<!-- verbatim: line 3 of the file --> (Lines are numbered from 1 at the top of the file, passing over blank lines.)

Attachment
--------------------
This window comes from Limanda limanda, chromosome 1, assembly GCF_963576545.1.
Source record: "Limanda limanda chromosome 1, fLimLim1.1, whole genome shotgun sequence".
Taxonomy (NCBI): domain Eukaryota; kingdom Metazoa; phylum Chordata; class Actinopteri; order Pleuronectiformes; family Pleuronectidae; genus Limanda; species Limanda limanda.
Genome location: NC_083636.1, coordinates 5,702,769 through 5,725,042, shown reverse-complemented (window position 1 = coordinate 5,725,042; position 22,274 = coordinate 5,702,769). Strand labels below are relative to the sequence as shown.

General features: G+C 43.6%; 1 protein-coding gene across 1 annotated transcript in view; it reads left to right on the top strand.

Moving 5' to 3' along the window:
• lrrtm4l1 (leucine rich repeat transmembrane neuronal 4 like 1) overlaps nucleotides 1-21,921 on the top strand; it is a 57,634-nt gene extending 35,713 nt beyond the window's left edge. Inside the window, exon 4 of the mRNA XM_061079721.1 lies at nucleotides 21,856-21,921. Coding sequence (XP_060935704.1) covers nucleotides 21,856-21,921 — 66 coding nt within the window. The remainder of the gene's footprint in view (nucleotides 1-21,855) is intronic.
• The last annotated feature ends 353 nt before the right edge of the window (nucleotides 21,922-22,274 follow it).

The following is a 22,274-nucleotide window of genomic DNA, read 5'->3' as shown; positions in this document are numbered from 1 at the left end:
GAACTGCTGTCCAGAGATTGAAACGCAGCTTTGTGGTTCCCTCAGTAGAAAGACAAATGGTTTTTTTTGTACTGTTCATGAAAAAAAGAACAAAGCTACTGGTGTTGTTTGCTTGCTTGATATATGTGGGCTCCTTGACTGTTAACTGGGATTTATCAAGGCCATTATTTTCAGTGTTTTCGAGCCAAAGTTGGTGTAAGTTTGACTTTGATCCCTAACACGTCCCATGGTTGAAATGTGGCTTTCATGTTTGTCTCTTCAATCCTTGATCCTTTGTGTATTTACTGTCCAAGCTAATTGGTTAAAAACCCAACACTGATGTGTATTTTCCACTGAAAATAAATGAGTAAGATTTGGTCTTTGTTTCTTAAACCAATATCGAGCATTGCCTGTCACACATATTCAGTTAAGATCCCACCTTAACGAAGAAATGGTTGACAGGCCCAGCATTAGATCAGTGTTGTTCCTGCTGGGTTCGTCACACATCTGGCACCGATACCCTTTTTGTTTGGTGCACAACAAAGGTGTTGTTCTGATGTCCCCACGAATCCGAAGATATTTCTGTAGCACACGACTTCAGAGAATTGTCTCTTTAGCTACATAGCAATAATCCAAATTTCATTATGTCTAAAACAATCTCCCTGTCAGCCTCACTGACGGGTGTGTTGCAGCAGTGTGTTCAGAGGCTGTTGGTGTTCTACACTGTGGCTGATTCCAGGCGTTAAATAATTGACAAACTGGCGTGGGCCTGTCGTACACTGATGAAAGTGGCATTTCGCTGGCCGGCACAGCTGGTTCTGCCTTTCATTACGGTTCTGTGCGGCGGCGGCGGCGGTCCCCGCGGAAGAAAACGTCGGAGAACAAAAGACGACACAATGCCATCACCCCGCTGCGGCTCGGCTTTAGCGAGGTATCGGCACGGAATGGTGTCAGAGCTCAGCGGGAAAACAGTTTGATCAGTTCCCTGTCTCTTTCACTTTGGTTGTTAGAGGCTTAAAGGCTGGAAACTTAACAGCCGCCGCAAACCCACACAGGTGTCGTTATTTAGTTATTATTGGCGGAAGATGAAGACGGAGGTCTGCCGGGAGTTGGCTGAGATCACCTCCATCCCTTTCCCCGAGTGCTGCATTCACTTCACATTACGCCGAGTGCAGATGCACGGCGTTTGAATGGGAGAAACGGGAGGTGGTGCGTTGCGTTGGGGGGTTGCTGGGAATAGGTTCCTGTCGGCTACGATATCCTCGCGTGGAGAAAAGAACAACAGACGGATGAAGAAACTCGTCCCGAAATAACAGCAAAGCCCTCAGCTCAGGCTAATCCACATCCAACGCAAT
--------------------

Taxonomy (NCBI): domain Eukaryota; kingdom Metazoa; phylum Chordata; class Actinopteri; order Pleuronectiformes; family Pleuronectidae; genus Limanda; species Limanda limanda.